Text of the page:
Well, it looks like I went and read the next volume of Brian Ralph's Daybreak, despite having mixed (though positive) feelings after reading the first book. And, because that first book was a Hidden Gem, I think it's OK to just call this one a standard follow-up review.
Also, being that Daybreak started as a web-comic from Bodega Distribution, you can still read an excerpt from this second volume with cab be found at Bodega's blog.
Episode Two, as one would hope after the way the first book ends, continues right after where you left off: alone with your one-armed, helpful companion, and a tag-along dog, trying to survive in a post-apocalyptic world with mysterious beings following you.
Unlike the first book, there's not really any new characters introduced, except for one... who basically is only there for one page before the book ends. But like the first book, there isn't any real explanation of what it going on yet, which is kind of annoying. All I'm saying is that a character name isn't really asking for much, let alone some back story.
As said before with the first volume, the writing isn't really a key part of what attracted me to this series. And quite frankly, it's not even a prominent part of the book, despite the inclusion of its neat first person perspective. The writing will get you through the book, but it isn't really anything that will blow you away.
Sticking to the same two-tone, brown on white, six panels per page design of the first book, there really isn't much to say about the artwork in Daybreak Episode Two. But that, unlike the writing, isn't exactly a bad thing, as it works really well for the book and makes it standout from anything else you'll find on the bookshelves at your local comic shop.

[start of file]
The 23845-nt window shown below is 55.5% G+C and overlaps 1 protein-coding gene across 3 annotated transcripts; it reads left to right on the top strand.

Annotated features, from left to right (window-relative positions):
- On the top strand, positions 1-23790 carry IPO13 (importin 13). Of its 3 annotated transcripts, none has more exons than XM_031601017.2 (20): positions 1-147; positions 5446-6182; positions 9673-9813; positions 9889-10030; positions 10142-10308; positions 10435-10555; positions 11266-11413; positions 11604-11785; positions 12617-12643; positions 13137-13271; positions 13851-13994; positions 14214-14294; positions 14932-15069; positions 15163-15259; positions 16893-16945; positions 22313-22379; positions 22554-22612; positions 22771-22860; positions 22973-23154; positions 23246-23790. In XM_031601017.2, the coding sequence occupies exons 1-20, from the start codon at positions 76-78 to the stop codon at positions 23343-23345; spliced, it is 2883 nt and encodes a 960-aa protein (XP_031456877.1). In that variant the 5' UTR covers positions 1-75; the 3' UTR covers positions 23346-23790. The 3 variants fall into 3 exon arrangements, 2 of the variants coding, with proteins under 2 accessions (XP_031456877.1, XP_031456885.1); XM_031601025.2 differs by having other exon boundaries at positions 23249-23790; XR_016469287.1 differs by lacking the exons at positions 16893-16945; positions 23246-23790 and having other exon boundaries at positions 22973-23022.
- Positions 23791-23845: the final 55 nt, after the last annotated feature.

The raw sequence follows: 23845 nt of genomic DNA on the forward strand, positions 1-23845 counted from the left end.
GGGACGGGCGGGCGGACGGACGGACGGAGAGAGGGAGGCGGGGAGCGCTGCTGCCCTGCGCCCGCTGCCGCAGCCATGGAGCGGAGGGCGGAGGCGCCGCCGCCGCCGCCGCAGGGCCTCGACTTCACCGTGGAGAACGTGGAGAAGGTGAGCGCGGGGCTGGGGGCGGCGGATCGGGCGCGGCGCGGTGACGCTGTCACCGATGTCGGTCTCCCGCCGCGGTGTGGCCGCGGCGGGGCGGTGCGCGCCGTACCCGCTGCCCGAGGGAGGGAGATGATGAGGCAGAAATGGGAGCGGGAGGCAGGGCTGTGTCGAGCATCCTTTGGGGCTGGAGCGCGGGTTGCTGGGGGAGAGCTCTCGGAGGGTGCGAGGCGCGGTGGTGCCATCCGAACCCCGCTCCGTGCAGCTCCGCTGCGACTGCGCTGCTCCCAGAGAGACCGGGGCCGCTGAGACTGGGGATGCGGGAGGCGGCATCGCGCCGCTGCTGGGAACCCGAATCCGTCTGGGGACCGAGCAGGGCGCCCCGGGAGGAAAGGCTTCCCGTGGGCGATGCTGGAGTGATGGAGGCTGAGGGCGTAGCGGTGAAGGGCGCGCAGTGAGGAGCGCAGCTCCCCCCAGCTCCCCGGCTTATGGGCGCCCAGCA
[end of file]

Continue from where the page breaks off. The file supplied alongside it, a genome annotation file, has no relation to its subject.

Of course, there is some mild upgrades from the previous book, like busier panels (which may or may not be better depending on the reader), more dynamic artwork angles and such; just don't expect it to be night and day from the last one.
Daybreak, Episode Two definitely has the same feel as the first book, especially when it comes to the writing and great artwork. However it also retains the mysterious/cheap left in the dark feeling of not exactly knowing who it is you are with and not knowing what's going on. And to further the feeling, the peak action part of the entire book, is cut short as the book ends, a.k.a. the book is saying, "Oh, you spent $10 on this book? Well, now you have to pay another $10 for what looks to be some answers." At least the first book's cut-off was in the middle of an engaging scene.
Overall Score: 7.5/10
If you can't find Daybreak at your local comic shop, Amazon.com thankfully carries the first two books, but it doesn't look like they carry the third yet.
For more on Brian Ralph, visit his website, BRalph.com